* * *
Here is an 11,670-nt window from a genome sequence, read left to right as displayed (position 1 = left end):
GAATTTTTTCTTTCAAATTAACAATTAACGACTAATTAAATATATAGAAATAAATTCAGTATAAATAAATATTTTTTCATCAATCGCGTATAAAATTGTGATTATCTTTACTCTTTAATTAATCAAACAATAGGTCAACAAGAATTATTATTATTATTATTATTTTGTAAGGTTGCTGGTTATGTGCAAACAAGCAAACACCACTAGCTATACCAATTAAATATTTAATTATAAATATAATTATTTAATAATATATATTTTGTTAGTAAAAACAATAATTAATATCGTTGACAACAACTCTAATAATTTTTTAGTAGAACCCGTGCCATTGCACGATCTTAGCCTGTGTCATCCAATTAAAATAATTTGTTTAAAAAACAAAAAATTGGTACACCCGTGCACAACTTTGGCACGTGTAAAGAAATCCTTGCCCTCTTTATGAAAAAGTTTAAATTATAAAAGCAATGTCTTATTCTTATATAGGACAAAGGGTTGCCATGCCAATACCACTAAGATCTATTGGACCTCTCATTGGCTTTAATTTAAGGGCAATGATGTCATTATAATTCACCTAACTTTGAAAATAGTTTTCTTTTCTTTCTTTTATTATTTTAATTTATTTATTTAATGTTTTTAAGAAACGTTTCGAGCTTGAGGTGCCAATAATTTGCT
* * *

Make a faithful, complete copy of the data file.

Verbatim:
Here is an 11,670-nt window from a genome sequence, read left to right as displayed (position 1 = left end):
GAATTTTTTCTTTCAAATTAACAATTAACGACTAATTAAATATATAGAAATAAATTCAGTATAAATAAATATTTTTTCATCAATCGCGTATAAAATTGTGATTATCTTTACTCTTTAATTAATCAAACAATAGGTCAACAAGAATTATTATTATTATTATTATTTTGTAAGGTTGCTGGTTATGTGCAAACAAGCAAACACCACTAGCTATACCAATTAAATATTTAATTATAAATATAATTATTTAATAATATATATTTTGTTAGTAAAAACAATAATTAATATCGTTGACAACAACTCTAATAATTTTTTAGTAGAACCCGTGCCATTGCACGATCTTAGCCTGTGTCATCCAATTAAAATAATTTGTTTAAAAAACAAAAAATTGGTACACCCGTGCACAACTTTGGCACGTGTAAAGAAATCCTTGCCCTCTTTATGAAAAAGTTTAAATTATAAAAGCAATGTCTTATTCTTATATAGGACAAAGGGTTGCCATGCCAATACCACTAAGATCTATTGGACCTCTCATTGGCTTTAATTTAAGGGCAATGATGTCATTATAATTCACCTAACTTTGAAAATAGTTTTCTTTTCTTTCTTTTATTATTTTAATTTATTTATTTAATGTTTTTAAGAAACGTTTCGAGCTTGAGGTGCCAATAATTTGCT